Legislative Assembly for the ACT: 2010 Week 04 Hansard (Tuesday, 23 March 2010) . . Page.. 1268 ..
potentially be shut down from scrutinising? What other areas of government activity will we potentially be denied the ability to ask questions about?
Mr Speaker, the Canberra Liberals believe very strongly in scrutiny of government. We believe very strongly that we should be able to ask questions. Unlike the Greens, we are not tied to this government and we will ask them those questions. The sensitivity from the Greens and the Labor Party, as outlined in your ruling, as reflected in your ruling, Mr Speaker, is unfortunate. It is, in our opinion, designed to gag us. It is designed to shut down debate and shut down our ability to ask questions. I support the motion and I commend it to the Assembly.
MR HARGREAVES (Brindabella) (3.23): Mr Speaker, I was the member who raised the original question and I thank you for the ruling and for the explanation of it. It needs to be put on the record as to exactly why I asked for that ruling, Mr Speaker—because I did not believe at the time that a member could ask a question of a minister on an issue or a subject for which they were not responsible.
What I have been hearing coming from those opposite and from you, Mr Speaker—
Opposition members interjecting—
MR HARGREAVES: Do be quiet for a second, will you? What I have heard, Mr Speaker, is that you cannot ask a question of a minister unless that minister is officially connected with the subject. The point that I make here is that this turns on the notion of “officially connected”. The only way ministers are officially connected with anything is if they have an authority granted to them under the administrative arrangements orders. That is what this hinges on. The Greens-Labor agreement is not in anybody’s responsibility under the administrative arrangements orders. It is as simple as that.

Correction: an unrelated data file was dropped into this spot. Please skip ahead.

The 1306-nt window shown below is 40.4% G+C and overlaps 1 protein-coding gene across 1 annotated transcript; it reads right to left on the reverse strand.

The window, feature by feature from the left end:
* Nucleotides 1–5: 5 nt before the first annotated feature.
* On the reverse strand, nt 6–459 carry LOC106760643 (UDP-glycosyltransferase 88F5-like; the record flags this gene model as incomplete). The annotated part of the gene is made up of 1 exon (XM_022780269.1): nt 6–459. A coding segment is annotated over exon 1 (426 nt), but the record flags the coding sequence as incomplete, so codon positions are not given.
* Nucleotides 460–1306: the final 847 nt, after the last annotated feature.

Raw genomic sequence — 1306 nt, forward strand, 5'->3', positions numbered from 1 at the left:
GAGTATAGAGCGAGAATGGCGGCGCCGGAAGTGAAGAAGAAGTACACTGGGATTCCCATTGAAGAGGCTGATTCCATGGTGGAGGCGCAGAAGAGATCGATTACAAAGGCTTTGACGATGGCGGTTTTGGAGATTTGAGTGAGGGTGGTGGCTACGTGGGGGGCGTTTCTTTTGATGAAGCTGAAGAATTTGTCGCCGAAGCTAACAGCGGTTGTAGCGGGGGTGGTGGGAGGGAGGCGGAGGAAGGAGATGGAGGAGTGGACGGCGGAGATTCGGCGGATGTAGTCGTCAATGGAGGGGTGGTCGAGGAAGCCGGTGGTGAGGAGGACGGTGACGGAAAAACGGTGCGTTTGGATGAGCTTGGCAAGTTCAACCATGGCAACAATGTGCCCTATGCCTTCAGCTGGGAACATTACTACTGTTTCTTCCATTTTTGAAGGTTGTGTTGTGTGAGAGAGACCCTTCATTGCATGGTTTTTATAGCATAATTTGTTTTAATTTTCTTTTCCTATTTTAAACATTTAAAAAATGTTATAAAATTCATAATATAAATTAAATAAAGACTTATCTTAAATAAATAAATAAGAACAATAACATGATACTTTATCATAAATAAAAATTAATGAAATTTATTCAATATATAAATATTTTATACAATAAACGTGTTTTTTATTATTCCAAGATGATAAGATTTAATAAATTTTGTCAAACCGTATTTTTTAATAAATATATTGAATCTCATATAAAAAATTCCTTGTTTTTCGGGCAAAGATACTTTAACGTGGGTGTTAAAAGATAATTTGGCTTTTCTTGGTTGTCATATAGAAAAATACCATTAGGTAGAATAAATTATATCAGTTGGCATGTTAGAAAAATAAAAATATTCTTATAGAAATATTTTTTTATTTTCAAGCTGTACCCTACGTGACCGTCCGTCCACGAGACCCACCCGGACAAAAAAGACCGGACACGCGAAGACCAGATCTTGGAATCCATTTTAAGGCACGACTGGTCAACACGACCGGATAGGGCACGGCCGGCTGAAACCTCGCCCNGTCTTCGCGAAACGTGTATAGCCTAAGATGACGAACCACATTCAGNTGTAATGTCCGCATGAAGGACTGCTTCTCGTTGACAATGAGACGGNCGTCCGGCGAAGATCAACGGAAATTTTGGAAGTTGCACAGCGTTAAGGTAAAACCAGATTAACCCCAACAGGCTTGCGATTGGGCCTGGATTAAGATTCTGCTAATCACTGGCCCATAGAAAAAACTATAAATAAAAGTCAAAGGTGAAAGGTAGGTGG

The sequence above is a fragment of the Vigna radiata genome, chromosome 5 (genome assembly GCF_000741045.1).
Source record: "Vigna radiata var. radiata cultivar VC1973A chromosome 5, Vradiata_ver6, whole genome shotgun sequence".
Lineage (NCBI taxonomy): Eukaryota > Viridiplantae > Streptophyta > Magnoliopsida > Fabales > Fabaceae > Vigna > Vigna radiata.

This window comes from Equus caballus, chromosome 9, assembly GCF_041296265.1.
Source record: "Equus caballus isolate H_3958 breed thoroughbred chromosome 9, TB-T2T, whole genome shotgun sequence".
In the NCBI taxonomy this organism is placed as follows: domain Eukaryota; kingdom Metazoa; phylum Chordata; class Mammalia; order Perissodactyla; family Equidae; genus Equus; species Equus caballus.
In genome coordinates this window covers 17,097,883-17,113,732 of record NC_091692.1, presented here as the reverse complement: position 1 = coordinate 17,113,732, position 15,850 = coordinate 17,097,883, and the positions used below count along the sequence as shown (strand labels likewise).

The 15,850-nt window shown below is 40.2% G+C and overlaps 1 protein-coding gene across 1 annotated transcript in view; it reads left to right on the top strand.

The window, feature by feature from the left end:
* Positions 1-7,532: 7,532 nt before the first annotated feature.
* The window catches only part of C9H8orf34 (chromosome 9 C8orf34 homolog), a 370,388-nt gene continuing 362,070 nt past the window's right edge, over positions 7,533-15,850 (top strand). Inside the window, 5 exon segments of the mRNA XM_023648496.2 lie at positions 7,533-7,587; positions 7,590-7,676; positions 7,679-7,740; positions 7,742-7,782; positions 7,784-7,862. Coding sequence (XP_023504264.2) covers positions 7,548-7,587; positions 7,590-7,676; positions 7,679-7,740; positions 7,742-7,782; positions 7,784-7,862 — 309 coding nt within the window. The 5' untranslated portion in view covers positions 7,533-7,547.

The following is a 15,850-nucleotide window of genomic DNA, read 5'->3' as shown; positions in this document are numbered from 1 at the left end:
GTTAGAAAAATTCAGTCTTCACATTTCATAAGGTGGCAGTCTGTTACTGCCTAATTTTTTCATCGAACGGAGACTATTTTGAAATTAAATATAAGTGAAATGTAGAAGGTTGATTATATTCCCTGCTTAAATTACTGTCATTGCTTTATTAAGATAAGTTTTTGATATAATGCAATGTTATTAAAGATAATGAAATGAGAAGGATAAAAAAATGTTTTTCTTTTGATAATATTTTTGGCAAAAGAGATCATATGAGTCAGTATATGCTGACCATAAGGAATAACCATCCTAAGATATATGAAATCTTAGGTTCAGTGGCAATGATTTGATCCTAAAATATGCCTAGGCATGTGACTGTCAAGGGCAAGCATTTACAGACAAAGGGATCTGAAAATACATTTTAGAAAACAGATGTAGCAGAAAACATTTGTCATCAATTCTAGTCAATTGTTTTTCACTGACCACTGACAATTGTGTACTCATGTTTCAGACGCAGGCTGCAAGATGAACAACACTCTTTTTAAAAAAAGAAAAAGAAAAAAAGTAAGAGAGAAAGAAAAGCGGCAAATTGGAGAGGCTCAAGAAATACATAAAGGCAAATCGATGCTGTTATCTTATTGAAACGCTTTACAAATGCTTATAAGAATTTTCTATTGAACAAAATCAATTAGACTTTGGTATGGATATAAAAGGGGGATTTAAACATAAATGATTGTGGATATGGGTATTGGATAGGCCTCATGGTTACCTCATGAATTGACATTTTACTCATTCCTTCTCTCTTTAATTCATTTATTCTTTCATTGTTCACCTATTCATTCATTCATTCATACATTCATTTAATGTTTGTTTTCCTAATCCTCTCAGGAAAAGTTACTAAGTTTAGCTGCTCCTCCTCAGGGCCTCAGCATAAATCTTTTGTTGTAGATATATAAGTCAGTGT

Mr Speaker, I think your ruling should be upheld. But there are a couple of other issues I would like to put on the table. Firstly, it is not the practice of Speakers in this place since self-government to just make a unilateral determination on such a request that I put forward. It is always the case that Speakers have sought advice on it—expert advice on it. I know that Speaker Cornwell did it, Speaker Berry did it in my time here, and now you have done it, and I appreciate it. What has happened is that you have been given expert advice and been referred to the relevant authorities on that advice and you have delivered it in your capacity as Speaker of this place.
Mrs Dunne would suggest that she is a better interpreter of those particular references than people who have spent a lifetime in that environment. I would suggest, Mr Speaker, that Mrs Dunne is not qualified to make those particular interpretations. Support staff that Speakers have at their disposal, whether it be in the chamber here or in the parliament on the hill, are much more qualified to give advice on that.
Another thing I would like to suggest, Mr Speaker, is that there is an inconsistency here. When I have received or asked questions relating to Liberal Party policy in the past, Mrs Dunne et al have jumped to their feet and protested that it is inappropriate that that question be asked because the minister—and I know this; a check of the Hansard will reveal it—“has not got responsibility for Liberal Party policy”.